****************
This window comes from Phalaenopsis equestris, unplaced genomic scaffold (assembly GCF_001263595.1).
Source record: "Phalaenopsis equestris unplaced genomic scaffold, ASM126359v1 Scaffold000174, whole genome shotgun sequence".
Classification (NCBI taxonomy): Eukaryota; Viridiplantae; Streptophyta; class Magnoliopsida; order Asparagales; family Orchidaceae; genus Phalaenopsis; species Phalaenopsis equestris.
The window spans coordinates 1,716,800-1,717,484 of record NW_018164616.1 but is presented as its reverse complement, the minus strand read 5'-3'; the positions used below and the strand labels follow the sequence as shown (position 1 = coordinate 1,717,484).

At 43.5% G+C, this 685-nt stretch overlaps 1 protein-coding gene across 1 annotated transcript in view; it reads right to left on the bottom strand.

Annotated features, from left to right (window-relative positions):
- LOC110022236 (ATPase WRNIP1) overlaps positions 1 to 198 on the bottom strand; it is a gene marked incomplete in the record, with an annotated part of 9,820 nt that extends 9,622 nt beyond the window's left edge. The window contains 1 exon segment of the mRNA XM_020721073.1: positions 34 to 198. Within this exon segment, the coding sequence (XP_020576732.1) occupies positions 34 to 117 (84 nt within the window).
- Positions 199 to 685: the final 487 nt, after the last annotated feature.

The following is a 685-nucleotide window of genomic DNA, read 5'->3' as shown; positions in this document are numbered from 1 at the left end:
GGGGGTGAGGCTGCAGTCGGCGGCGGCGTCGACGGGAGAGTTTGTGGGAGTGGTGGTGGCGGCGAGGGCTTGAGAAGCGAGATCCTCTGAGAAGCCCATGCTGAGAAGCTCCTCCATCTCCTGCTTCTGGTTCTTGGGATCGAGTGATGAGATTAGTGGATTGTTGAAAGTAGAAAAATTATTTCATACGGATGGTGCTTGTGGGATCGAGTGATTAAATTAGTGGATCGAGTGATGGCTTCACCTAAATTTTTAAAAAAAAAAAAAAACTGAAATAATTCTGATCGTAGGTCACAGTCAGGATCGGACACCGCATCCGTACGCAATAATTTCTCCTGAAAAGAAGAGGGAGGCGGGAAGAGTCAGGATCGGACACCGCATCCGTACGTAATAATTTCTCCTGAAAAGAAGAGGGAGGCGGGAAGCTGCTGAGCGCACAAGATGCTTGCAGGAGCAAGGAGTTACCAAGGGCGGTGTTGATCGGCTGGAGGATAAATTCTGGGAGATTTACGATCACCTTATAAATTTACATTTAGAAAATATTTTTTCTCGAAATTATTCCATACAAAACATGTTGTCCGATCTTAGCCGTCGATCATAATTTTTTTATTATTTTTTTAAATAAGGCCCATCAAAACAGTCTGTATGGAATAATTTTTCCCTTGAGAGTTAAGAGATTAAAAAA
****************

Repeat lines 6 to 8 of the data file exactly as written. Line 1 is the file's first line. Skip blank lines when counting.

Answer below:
Annotated features, from left to right (window-relative positions):
- LOC110022236 (ATPase WRNIP1) overlaps positions 1 to 198 on the bottom strand; it is a gene marked incomplete in the record, with an annotated part of 9,820 nt that extends 9,622 nt beyond the window's left edge. The window contains 1 exon segment of the mRNA XM_020721073.1: positions 34 to 198. Within this exon segment, the coding sequence (XP_020576732.1) occupies positions 34 to 117 (84 nt within the window).
- Positions 199 to 685: the final 487 nt, after the last annotated feature.